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National Comfort Institute
Pacific Northwest National Laboratory
Contracting Business/Kelly Faloon
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Manhattan darkened by smoke from Canadian wildfires.

Duct Design Trends

Sept. 1, 2002
Question 2: Are parts of the walls or floor cavities used as ducts? For example: spaces between ceiling and floor joists or internal wall stud spaces.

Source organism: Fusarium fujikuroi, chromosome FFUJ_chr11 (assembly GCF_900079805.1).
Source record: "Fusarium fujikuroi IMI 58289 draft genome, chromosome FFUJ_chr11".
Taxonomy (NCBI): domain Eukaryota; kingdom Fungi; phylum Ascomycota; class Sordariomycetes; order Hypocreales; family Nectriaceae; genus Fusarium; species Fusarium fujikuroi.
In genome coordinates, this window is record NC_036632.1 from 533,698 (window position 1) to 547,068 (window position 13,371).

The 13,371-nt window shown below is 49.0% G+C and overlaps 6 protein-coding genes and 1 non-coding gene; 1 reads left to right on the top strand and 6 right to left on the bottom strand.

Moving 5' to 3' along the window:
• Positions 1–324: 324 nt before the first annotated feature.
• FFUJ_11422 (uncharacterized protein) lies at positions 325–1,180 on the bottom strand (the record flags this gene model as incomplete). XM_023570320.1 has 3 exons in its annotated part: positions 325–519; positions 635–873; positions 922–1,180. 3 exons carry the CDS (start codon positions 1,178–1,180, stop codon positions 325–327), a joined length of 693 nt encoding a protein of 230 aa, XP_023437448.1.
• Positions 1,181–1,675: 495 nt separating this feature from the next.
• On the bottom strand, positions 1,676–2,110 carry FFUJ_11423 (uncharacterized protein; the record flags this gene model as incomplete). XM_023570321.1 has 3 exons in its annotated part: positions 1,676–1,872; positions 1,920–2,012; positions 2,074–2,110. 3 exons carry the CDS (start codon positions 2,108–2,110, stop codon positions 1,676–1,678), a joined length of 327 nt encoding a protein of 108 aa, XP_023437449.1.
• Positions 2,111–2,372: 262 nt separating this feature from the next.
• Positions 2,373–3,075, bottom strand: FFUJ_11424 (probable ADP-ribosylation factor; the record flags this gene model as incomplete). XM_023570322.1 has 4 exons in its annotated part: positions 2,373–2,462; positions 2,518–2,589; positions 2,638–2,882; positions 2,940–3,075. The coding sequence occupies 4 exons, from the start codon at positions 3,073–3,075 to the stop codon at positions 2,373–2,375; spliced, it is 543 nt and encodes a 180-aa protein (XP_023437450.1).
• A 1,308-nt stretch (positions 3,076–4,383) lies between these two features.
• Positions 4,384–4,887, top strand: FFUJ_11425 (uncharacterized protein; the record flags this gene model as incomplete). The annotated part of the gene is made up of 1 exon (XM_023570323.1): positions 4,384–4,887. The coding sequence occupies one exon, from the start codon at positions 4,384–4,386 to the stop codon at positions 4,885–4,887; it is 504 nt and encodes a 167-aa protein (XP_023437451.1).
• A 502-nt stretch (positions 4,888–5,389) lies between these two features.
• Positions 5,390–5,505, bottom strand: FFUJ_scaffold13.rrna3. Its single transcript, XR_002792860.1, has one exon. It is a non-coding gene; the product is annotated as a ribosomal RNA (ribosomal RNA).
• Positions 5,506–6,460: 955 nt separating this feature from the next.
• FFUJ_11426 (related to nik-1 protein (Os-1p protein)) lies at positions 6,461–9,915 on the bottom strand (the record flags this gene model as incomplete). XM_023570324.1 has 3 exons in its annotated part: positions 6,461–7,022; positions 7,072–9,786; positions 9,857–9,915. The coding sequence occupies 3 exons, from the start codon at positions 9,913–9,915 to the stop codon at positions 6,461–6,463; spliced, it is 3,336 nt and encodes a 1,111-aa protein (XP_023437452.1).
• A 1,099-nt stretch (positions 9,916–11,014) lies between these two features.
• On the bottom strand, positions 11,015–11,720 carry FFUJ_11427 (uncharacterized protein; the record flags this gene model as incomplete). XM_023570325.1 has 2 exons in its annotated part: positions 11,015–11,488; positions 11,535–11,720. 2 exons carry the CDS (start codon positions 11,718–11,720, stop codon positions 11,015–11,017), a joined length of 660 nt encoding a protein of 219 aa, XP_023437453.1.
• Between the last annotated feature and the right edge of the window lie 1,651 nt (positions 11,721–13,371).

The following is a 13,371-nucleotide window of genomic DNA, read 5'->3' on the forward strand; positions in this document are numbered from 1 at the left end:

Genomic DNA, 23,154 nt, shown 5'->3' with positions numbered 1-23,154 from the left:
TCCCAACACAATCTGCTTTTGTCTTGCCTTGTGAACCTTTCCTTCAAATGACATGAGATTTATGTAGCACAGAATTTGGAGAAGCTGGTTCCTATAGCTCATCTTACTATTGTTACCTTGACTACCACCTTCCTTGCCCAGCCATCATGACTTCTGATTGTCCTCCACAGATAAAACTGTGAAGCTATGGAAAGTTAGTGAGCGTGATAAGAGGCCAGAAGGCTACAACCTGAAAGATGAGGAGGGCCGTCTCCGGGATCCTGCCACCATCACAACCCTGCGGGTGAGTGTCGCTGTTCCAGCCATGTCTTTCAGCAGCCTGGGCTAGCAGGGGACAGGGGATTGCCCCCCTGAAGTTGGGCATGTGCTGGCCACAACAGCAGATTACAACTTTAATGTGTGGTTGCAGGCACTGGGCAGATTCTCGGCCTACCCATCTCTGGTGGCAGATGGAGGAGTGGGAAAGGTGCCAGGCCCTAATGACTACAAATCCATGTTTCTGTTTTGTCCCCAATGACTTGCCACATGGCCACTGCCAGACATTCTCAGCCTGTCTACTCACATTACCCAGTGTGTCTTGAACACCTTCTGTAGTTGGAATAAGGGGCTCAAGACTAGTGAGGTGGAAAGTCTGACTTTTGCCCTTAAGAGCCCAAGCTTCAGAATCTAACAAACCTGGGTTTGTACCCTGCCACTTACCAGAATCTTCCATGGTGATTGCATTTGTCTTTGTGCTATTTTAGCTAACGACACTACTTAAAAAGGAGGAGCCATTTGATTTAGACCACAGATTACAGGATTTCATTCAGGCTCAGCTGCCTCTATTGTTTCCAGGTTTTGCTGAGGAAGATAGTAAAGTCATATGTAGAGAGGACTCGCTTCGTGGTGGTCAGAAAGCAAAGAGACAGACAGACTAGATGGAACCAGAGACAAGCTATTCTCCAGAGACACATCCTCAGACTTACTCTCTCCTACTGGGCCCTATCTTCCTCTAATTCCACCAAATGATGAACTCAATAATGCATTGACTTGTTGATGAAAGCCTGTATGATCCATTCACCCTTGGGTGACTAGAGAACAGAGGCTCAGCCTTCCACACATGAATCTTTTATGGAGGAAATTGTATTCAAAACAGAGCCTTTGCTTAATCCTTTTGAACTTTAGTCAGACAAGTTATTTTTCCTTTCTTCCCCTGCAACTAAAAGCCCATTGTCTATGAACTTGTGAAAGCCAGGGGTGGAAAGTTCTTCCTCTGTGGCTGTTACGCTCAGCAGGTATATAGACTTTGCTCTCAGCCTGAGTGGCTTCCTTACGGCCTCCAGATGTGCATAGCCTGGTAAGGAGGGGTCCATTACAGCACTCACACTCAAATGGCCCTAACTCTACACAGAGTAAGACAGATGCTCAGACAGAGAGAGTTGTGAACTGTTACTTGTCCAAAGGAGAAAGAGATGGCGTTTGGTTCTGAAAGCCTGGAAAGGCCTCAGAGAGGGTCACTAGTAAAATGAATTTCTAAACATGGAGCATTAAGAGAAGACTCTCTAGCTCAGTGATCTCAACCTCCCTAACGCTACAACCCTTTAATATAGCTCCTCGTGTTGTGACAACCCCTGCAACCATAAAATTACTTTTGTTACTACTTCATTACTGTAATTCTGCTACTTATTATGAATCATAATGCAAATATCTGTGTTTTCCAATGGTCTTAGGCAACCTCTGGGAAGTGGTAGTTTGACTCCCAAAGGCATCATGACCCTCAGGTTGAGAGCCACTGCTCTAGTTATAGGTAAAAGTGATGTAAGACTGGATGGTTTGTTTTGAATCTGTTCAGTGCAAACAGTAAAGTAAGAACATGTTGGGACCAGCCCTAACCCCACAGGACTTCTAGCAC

Question 2: Are parts of the walls or floor cavities used as ducts? For example: spaces between ceiling and floor joists or internal wall stud spaces. Usually, these are return air flow paths to the fan. You can look through the grilles and see that the building cavity has been used and there is no duct connected to the other side of the grille. Perhaps you don’t want homeowners peering through the grilles to determine if your HVAC company used “building cavities” for ductwork. However, if they land on the Environmental Protection Agency’s (EPA’s) Energy Star® website to read up on duct design, they’re likely to find this question, among 11 others, that help them determine whether their home is a candidate for the new Energy Star ducts program. Face it. Consumers are becoming more educated about their comfort systems and are beginning to understand that the system includes the air distribution ductwork. What Are Energy Star® Ducts? The Energy Star program helps consumers recognize energy-efficient products that save money on their utility bills. The U.S. Environmental Protection Agency (EPA) and the Department of Energy (DOE) created the Energy Star program as the symbol for energy efficiency because of the direct link between wasted energy and air pollution. Manufacturers and builders voluntarily display the label on products and new homes, including heating and cooling equipment, that meet high efficiency Energy Star guidelines. The new Energy Star duct specification was designed for existing homes. As part of the program, a knowledgeable contractor performs tests on the duct system to determine whether a home will be more comfortable, more efficient, and safer by having all leaks in the ducts sealed. According to the EPA, duct sealing and testing ducts will help to use energy more efficiently and will, in return, reduce the amount of carbon dioxide that homes generate in the burning of fossil fuel. In addition, sealing ducts will help control chemical pollutants, mold, dust, and combustion gases that can enter the home and make families less safe. Properly sealing the leaks in a duct system can boost efficiency and lower energy bills. The typical family could save up to $140 annually. Leaking ducts can decrease the overall efficiency of the heating and cooling system by as much as 20%. Several utility program in various state’s are expected to adopt the Energy Star duct program specifications as guidelines for consumer programs. It’s Not Just About Selling and Installing Boxes Anymore As evidenced by the EPA’s Energy Star duct program, the air distribution component may be the most important aspect of the total comfort equation. In a forced air central heating and air conditioning system, the duct system is the network that distributes air throughout the home. Ducts are essentially a series of large pipes or tubes that are usually hidden from view, located within ceilings, walls, or floors. The duct outlets, which are covered with registers or grilles, are visible from the living area. However, ducts can sometimes be seen in non-living areas, such as the attic or garage. The duct system works hand-in-hand as part of the heating and cooling system to provide proper airflow for heating and/or cooling. The equipment conditions air and delivers it to the living area through supply ducts. Air is also sent back to the equipment through return ducts. Studies show that most duct systems contain significant leakage, causing a major portion of the conditioned air to be wasted. The energy used to warm or cool this air is also wasted, requiring occupants to spend more money on utility bills to maintain their desired comfort level. Significant amounts of money can be saved by improving a system’s efficiency by having a duct system sealed, insulated, or replaced. Leaky or improperly sized ducts can affect a home’s comfort. Sealing and insulating ducts increases the ability of the heating and cooling system to evenly heat and cool all of the rooms in a structure. Sealing Leaky Ducts May Seem Easy, But It’s Not Working on duct systems will often change the pressure distribution in a home, sometimes dramatically. To maintain proper comfort and air quality it’s important to maintain a proper balance of supply and return air. An imbalance can create a pressure difference in a building that can introduce pollutants into the air such as fumes from chemicals, insulation particles, mold, and dust. Sealing a visible leak may seem easy enough, but doing so could change the balance of incoming and outgoing air. This could greatly reduce the occupants’ comfort, lessen system efficiency, and introduce pollutants into the living environment. An imbalance can also cause safety concerns by creating a backdraft condition (when combustion gases like carbon monoxide flow back into the building, instead of out the flue) with other combustion appliances such as hot water heaters and fireplaces. Before sealing obvious leaks in a duct system, you should evaluate the entire heating and cooling system. Check out all the ramifications of your actions before launching a duct sealing campaign. Tools are available for contractors to test and balance air distribution systems. Diagnostic tools should be used only by individuals who have a working knowledge of safety issues and who take precautions to deal with them. (See Tools of the Trade for a listing of some that are available.) More To It Than Meets the Eye The Energy Star duct program focuses intently upon duct sealing with a lesser emphasis on the intial design. However it goes a long way toward educating the public about the importance of properly designed duct systems. The program helps HVAC contractors justify to customers the need for testing the performance of the air distribution system. At the Energy Star website, contractors will find the Duct Investor software tool that allows them to enter information about the type of duct system and the tested duct leakage. The software outputs results including estimated costs and return on investment for any duct renovation. Any questions about the website or the program can be directed to 888/STAR-YES.